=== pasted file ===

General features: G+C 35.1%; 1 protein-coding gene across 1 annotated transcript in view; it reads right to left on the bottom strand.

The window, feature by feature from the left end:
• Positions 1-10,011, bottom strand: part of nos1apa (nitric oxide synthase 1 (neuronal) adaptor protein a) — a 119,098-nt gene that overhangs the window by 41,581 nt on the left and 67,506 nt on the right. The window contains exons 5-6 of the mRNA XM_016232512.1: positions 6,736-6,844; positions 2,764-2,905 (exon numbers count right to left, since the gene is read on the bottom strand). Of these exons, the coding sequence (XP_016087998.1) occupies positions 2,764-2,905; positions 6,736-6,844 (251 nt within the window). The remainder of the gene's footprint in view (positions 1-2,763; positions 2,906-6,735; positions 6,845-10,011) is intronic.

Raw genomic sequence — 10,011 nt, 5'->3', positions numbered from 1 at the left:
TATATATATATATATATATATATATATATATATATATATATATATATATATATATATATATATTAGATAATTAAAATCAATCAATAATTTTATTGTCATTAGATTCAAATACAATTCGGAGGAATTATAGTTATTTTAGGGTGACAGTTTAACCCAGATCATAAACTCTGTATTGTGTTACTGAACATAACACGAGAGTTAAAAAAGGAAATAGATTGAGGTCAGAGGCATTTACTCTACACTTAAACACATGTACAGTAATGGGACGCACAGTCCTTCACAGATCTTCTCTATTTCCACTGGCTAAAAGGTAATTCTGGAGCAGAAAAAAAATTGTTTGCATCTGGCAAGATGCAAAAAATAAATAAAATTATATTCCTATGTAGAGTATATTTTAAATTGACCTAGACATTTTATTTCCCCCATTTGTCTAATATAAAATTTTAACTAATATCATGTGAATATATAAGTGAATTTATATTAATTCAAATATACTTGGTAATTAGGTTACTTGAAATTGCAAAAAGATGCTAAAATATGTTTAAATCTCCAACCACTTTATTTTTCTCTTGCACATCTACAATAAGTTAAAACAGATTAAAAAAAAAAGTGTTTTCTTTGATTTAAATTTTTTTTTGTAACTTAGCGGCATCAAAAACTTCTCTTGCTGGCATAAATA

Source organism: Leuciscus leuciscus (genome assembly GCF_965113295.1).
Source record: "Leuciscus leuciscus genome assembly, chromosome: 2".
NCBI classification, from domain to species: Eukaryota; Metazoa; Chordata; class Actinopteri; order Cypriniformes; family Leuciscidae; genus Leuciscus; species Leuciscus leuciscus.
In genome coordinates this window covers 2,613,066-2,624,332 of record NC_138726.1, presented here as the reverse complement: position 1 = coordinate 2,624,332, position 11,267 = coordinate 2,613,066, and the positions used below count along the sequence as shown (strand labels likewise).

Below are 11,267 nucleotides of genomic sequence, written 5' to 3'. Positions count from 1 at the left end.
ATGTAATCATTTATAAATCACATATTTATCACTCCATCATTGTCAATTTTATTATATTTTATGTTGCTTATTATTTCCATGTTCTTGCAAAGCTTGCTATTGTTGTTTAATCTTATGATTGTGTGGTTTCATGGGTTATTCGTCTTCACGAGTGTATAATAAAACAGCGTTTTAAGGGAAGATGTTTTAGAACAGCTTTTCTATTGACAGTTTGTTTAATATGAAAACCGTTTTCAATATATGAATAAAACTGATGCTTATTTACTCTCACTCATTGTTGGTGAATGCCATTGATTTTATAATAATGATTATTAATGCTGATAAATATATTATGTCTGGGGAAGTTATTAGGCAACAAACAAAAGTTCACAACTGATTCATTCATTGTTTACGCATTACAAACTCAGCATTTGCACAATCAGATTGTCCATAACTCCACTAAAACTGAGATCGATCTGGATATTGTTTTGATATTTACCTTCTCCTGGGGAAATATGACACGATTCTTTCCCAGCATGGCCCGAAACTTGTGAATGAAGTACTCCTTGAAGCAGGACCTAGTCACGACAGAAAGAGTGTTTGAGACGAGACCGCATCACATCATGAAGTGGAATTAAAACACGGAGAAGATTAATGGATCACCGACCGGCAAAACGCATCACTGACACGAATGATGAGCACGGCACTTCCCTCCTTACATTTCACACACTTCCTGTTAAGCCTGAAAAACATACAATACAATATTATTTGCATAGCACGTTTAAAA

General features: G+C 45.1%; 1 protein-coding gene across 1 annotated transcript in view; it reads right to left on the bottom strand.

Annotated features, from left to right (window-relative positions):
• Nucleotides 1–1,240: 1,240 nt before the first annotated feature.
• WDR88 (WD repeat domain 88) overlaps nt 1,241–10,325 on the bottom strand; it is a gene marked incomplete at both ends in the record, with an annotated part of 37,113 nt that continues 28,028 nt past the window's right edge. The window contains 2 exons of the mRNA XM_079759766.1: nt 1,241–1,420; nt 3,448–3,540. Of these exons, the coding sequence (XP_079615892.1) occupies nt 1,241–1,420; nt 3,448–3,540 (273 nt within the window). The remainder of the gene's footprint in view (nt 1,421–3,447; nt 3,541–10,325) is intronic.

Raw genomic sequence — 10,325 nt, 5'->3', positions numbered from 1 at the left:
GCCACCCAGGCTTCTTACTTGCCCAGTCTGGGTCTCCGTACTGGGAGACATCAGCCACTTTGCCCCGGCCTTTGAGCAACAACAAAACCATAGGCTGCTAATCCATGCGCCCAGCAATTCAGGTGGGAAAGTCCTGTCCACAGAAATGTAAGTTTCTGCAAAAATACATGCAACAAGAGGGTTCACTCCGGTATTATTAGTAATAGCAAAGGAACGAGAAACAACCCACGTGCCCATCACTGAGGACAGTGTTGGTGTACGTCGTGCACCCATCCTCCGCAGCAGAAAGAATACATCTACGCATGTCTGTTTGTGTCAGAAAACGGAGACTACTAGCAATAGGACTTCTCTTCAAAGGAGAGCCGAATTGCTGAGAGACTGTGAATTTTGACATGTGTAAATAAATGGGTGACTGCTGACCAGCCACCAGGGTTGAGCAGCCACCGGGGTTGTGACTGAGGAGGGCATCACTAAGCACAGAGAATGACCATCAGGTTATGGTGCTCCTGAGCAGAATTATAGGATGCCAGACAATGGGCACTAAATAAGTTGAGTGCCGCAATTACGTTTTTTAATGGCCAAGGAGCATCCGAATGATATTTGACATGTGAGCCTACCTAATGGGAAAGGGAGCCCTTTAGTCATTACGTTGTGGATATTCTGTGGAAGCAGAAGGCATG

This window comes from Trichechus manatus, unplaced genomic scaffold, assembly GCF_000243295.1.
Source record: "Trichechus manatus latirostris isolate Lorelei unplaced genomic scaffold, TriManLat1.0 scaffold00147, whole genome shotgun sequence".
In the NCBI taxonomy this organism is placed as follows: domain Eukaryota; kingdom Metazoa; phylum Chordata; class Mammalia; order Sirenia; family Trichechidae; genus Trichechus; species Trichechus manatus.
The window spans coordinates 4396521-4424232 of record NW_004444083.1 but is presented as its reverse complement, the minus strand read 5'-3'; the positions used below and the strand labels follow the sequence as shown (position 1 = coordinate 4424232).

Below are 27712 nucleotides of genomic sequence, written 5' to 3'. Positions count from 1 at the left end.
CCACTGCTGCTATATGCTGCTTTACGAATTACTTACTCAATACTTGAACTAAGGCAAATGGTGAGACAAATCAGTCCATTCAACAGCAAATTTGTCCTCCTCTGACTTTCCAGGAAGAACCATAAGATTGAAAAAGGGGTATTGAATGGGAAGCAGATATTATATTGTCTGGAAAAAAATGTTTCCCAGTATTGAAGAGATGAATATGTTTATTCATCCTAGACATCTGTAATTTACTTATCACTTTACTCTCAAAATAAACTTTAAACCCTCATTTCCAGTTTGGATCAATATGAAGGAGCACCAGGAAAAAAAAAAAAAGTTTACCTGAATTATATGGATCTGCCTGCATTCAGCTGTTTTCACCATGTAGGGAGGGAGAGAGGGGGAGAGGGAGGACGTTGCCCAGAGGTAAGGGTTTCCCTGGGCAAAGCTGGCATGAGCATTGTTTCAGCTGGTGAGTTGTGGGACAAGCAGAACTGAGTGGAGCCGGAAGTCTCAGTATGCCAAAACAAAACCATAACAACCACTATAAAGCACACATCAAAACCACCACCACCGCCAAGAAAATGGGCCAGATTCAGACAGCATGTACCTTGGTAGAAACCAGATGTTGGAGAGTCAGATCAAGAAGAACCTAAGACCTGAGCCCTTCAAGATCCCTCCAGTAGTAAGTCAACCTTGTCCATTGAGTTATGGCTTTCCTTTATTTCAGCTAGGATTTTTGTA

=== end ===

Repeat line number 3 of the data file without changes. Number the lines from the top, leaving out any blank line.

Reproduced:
• Positions 1-10,011, bottom strand: part of nos1apa (nitric oxide synthase 1 (neuronal) adaptor protein a) — a 119,098-nt gene that overhangs the window by 41,581 nt on the left and 67,506 nt on the right. The window contains exons 5-6 of the mRNA XM_016232512.1: positions 6,736-6,844; positions 2,764-2,905 (exon numbers count right to left, since the gene is read on the bottom strand). Of these exons, the coding sequence (XP_016087998.1) occupies positions 2,764-2,905; positions 6,736-6,844 (251 nt within the window). The remainder of the gene's footprint in view (positions 1-2,763; positions 2,906-6,735; positions 6,845-10,011) is intronic.